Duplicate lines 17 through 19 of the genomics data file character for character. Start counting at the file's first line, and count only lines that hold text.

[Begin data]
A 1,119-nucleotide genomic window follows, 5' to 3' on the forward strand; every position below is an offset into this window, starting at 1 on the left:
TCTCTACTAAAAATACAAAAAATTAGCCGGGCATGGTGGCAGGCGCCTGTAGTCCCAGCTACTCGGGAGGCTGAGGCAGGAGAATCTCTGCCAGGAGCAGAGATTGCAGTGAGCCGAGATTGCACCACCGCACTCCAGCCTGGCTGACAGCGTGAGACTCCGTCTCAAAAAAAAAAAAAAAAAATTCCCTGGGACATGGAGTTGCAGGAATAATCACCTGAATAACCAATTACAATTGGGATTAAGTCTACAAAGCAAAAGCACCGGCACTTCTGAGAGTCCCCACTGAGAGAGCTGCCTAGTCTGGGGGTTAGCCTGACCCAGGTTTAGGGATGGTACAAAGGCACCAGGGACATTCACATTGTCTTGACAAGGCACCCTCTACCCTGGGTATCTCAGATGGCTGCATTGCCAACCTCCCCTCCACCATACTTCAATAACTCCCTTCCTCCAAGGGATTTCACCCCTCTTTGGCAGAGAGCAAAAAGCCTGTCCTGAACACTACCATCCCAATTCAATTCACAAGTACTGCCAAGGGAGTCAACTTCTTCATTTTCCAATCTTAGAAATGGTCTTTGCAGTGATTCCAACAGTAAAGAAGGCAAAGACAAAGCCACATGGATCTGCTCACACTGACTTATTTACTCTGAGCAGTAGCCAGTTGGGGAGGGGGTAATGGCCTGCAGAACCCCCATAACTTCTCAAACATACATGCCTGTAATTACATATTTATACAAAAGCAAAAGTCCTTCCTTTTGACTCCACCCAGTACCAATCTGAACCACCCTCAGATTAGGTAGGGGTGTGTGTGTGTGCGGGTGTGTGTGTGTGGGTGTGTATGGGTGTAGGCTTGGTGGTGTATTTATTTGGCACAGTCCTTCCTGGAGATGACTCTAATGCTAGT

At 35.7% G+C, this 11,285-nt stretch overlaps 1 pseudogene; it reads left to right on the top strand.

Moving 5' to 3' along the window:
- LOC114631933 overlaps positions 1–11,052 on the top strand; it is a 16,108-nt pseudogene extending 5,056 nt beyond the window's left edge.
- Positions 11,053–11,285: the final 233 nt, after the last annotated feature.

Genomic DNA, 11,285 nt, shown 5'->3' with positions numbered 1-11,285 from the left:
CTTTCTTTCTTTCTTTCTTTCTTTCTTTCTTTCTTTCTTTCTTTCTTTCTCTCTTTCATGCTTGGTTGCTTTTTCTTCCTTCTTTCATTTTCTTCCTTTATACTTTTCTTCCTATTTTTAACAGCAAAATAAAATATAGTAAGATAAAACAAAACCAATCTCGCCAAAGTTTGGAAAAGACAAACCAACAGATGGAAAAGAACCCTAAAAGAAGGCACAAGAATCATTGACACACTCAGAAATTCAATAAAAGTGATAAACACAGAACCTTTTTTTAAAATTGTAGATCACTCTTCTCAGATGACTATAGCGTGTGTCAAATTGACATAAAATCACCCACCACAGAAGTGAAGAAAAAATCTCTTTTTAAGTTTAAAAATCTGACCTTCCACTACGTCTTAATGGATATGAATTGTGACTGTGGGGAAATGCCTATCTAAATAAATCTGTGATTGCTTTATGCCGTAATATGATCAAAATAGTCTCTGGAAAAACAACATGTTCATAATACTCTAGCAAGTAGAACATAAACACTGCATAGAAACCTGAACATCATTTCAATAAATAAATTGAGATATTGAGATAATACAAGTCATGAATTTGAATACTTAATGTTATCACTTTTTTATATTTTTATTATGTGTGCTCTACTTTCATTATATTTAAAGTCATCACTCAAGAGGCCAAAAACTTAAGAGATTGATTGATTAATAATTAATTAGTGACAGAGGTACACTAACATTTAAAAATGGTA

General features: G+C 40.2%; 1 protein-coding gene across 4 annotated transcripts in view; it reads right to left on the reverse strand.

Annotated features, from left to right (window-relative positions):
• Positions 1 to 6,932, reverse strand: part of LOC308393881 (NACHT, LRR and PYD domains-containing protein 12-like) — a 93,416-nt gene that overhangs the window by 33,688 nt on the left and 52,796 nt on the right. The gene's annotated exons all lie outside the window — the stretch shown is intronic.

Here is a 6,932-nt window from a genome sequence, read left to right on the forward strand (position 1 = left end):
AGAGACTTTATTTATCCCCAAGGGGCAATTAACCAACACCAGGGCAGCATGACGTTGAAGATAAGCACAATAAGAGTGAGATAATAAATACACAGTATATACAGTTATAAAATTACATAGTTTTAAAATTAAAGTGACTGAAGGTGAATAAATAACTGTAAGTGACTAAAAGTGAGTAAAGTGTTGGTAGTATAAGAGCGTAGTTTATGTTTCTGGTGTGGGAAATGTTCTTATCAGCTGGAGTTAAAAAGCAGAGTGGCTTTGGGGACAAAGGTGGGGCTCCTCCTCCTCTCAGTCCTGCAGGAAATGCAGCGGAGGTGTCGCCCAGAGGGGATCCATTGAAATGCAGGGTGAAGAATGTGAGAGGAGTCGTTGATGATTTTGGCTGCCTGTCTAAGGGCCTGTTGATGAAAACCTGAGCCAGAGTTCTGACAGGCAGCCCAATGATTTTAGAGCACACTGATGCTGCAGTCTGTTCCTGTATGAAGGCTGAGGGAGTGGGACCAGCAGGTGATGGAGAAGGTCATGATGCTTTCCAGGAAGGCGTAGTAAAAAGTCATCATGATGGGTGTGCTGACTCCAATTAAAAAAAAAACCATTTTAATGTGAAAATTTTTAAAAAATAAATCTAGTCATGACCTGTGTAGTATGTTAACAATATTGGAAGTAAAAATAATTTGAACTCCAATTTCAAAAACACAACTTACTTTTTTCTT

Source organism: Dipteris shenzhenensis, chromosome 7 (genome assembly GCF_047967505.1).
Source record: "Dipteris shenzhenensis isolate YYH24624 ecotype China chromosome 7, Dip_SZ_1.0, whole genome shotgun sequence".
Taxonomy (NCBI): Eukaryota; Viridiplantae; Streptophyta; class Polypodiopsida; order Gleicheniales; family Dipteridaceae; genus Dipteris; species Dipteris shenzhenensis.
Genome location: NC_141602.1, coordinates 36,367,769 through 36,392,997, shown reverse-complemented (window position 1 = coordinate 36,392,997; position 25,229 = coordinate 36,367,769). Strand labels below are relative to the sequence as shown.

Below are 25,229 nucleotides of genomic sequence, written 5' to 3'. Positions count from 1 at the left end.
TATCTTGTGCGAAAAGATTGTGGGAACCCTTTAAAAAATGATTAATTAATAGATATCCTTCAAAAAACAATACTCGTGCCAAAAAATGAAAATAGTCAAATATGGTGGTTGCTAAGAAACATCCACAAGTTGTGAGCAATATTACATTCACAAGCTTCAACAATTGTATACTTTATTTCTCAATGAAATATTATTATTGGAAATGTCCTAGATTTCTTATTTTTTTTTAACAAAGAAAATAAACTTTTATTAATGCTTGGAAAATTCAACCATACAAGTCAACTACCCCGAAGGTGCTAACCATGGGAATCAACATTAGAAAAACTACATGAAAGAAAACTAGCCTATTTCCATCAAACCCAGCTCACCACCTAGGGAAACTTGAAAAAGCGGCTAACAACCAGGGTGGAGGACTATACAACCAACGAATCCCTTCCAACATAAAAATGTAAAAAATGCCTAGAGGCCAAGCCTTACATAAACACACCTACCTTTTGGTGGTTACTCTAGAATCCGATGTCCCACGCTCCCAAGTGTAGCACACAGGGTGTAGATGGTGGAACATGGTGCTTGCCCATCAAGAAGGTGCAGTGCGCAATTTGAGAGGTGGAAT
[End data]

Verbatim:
Genome location: NC_141602.1, coordinates 36,367,769 through 36,392,997, shown reverse-complemented (window position 1 = coordinate 36,392,997; position 25,229 = coordinate 36,367,769). Strand labels below are relative to the sequence as shown.

Below are 25,229 nucleotides of genomic sequence, written 5' to 3'. Positions count from 1 at the left end.
TATCTTGTGCGAAAAGATTGTGGGAACCCTTTAAAAAATGATTAATTAATAGATATCCTTCAAAAAACAATACTCGTGCCAAAAAATGAAAATAGTCAAATATGGTGGTTGCTAAGAAACATCCACAAGTTGTGAGCAATATTACATTCACAAGCTTCAACAATTGTATACTTTATTTCTCAATGAAATATTATTATTGGAAATGTCCTAGATTTCTTATTTTTTTTTAACAAAGAAAATAAACTTTTATTAATGCTTGGAAAATTCAACCATACAAGTCAACTACCCCGAAGGTGCTAACCATGGGAATCAACATTAGAAAAACTACATGAAAGAAAACTAGCCTATTTCCATCAAACCCAGCTCACCACCTAGGGAAACTTGAAAAAGCGGCTAACAACCAGGGTGGAGGACTATACAACCAACGAATCCCTTCCAACATAAAAATGTAAAAAATGCCTAGAGGCCAAGCCTTACATAAACACACCTACCTTTTGGTGGTTACTCTAGAATCCGATGTCCCACGCTCCCAAGTGTAGCACACAGGGTGTAGATGGTGGAACATGGTGCTTGCCCATCAAGAAGGTGCAGTGCGCAATTTGAGAGGTGGAAT